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March 17, 1923 – April 11, 2020
Bernie Bloom was born in Hartford, Connecticut, the son of Lucy and Morris Bloom, both of whom were born and raised in one of the hundreds of small Jewish shtetls (villages) in Poland. His parents met in the United States in 1921 and married in 1922. Bernie was born a year later. His wonderful sister Rosalind was born in 1928 and died in 2016. His father’s family emigrated to the US early in the 20th century, but his mother’s large family chose to remain in Poland. Bernie, his mother, and later his sister made two long visits to Poland in 1927 and 1938 to visit his mother’s family but, tragically nearly all of that family were later victims of the Holocaust. He lost his grandmother and except for one uncle, all eight of his aunts and uncles died. All but one of his ten first cousins died as well. His surviving uncle Jacob Korn lived in Israel, died in 1972 and brought into being our beloved family in Israel. Bernie’s surviving cousin Bronia settled in Lyon, France after World War II until her death in 2006.
Bernie was 97 and died of old age. Family was the most important thing in his life, and he showed it in many ways. Bernie loved his wife, Joan, and he was dedicated to blending their two families into their lives.
After beginning his college education in 1941, Bernie served in the Army Air Corps in the Aleutian Islands as a high-speed Morse code operator. He married in 1945 and was the father of three daughters; Claire, Paula and Davida. After his discharge from military service, he resumed his university education with support from the GI Bill. In 1952 he received a PhD in Clinical Psychology at the University of Connecticut. His first professional position was as a clinical psychologist at the Veterans Administration Outpatient Clinic in Boston.
Bernie was with the VA for four years after which he served for five years as the Chief Psychologist and Director of Research at the Hawaii Territorial (later State) Hospital. He left that position in order to take part in a one-year public health training program at the Harvard School of Public Health (again with generous support from the Federal Government) and from 1962-1965 served as a mental health research analyst with the National Institute of Mental Health in the Denver Regional Office of the US Public Health Service. He was recruited by the Psychology Department at the University of Colorado in Boulder in 1965 and held that professorship until his retirement in 1994. His research and teaching were devoted primarily to the application of public health concepts to the field of clinical psychology.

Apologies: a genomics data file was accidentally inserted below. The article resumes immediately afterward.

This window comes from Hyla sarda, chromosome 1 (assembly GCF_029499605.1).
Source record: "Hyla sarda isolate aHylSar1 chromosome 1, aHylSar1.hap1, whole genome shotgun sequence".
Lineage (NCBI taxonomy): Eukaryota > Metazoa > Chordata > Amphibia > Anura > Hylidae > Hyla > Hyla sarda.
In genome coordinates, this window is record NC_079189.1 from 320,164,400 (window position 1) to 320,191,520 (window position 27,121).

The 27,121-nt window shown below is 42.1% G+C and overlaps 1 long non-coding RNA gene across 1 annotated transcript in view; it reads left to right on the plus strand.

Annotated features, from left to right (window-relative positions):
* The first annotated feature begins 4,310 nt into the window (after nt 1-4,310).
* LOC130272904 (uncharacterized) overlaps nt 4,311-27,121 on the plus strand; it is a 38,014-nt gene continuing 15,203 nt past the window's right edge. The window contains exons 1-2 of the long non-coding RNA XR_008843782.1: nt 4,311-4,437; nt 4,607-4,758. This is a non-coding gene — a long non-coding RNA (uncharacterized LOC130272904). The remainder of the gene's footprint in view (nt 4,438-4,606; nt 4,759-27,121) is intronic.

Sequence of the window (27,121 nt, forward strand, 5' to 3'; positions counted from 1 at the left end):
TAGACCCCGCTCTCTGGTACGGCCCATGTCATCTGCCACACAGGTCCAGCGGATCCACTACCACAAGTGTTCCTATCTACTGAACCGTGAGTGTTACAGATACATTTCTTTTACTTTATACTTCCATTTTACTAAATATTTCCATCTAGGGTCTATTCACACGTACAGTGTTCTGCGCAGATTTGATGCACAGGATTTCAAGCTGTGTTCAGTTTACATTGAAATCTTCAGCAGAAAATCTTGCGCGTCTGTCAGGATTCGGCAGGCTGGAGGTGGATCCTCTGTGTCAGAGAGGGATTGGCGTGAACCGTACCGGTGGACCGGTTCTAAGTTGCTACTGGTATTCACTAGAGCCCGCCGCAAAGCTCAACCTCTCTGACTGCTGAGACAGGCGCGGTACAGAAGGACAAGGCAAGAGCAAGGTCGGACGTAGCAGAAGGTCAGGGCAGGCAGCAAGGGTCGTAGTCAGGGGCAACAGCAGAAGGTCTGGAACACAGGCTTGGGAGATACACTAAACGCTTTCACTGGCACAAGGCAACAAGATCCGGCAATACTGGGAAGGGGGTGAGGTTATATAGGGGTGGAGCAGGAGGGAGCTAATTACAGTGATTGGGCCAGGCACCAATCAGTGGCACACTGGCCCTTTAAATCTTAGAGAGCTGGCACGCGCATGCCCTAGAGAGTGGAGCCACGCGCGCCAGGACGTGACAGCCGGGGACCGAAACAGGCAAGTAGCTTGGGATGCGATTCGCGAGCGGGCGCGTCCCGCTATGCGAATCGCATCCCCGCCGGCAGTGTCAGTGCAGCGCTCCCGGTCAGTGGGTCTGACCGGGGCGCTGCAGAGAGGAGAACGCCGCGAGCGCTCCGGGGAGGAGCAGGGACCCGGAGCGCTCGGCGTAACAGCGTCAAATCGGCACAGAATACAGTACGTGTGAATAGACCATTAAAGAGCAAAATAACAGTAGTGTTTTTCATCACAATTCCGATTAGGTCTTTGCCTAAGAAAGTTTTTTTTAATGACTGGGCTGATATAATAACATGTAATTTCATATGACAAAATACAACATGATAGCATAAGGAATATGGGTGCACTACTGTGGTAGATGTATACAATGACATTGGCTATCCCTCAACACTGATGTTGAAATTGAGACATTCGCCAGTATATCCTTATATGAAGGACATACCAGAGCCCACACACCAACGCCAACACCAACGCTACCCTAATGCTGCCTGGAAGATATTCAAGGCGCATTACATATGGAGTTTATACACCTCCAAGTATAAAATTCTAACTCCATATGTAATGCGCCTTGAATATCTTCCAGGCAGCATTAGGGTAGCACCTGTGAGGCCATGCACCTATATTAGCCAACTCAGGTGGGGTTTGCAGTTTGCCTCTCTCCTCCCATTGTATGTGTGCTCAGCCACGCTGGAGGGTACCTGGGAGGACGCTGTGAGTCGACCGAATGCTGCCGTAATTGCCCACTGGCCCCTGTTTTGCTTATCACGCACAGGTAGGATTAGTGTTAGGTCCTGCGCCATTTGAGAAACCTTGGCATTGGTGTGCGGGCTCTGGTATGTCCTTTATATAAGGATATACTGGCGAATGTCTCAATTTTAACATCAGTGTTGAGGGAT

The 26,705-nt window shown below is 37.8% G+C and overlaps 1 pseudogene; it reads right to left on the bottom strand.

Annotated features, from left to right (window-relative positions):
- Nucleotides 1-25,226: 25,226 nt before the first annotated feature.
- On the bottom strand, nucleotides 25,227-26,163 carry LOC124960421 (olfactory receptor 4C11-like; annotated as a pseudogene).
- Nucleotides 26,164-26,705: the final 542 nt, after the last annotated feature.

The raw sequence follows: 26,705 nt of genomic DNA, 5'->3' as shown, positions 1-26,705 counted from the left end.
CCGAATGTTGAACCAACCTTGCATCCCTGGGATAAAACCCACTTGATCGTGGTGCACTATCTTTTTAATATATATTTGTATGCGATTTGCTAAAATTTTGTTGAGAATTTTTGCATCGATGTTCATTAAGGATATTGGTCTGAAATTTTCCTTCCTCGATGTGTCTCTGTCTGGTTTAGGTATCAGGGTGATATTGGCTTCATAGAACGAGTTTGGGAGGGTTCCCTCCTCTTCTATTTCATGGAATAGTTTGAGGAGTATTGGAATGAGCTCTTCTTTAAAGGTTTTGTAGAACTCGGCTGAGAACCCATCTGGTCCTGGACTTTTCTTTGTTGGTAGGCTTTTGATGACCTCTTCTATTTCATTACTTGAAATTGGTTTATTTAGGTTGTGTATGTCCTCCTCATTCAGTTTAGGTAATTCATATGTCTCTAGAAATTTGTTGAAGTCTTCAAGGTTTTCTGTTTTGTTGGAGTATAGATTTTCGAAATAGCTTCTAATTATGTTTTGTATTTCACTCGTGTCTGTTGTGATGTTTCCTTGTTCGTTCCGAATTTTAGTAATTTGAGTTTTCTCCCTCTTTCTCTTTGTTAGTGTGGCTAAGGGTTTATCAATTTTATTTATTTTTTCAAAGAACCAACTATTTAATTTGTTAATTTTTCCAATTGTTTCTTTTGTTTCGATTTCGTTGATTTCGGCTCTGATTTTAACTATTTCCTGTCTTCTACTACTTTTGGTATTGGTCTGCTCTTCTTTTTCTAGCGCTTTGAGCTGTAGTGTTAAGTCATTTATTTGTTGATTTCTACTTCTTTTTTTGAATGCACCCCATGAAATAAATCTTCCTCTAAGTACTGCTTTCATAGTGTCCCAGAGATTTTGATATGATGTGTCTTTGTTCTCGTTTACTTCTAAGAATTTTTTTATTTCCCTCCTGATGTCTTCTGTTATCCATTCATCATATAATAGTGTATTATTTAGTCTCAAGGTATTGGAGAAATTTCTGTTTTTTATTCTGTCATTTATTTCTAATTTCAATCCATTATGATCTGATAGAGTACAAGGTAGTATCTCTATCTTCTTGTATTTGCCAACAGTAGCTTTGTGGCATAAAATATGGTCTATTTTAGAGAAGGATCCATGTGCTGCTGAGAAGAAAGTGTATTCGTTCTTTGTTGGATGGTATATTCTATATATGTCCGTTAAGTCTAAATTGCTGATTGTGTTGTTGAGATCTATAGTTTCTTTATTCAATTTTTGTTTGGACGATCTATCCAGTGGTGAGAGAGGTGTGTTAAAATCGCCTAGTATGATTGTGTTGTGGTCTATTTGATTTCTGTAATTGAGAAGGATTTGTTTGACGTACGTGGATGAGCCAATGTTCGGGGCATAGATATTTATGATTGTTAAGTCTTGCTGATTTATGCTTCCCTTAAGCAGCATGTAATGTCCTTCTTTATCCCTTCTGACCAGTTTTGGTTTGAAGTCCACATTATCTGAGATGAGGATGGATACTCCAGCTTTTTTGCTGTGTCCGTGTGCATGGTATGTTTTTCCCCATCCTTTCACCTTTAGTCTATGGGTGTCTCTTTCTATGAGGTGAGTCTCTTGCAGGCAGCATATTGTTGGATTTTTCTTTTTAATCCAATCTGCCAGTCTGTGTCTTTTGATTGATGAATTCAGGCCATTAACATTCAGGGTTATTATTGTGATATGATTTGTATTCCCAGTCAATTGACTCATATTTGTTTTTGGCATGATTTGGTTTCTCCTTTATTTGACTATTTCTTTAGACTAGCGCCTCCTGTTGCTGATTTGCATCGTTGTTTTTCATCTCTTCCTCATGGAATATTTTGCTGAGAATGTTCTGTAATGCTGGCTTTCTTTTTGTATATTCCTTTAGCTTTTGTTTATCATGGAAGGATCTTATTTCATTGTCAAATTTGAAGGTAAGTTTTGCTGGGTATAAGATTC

Bernie was President of the Division of Community Psychology of the American Psychological Association in 1970-1971; received the award for distinguished contributions to that division in 1977; was a member of President Jimmy Carter’s Commission on Mental Health in 1977-78; and in 1983 received the award for distinguished service to psychology of the Colorado Psychological Association. During his last two years at the University of Colorado he directed the Clinical Psychology Training Program.
Bernie’s community activities included terms on the Human Relations Commission and on the Board of Directors of the Boulder Philharmonic Orchestra. In addition, he was a splendid jazz pianist which endeared him to a host of fans and friends. He had a jazz band called The Balding Turks. He also played at The Blue Note in Boulder.
Bernie’s first marriage ended in divorce in 1965. He married Joan Anbuhl Rowland in 1967 and began the exhilarating process of combining their two families. Together they had the honor of raising seven children. Bernie is survived by his wife Joan, and by their children Claire Bloom (Keith Launchbury), Jaye Zola (John), Davida Bloom, Tracy Rowland (Dan Muhs), Peter Rowland (Julie Harris) and Melissa Rowland. He was preceded in death by his daughter Paula Hartzheim Dhieux. He is survived by 12 grandchildren, 13 great grandchildren and two great great grandchildren. Bless them all.
If people would like to contribute in honor of Bernie you can donate to End 68 Hours of Hunger PO Box 676, Somersworth, NH 03878 or to the Anti-Defamation League. There will be a celebration of Bernie’s life when we can again gather in groups in public. Visit www.greenwoodmyersfuneral.com to leave a memory or condolence.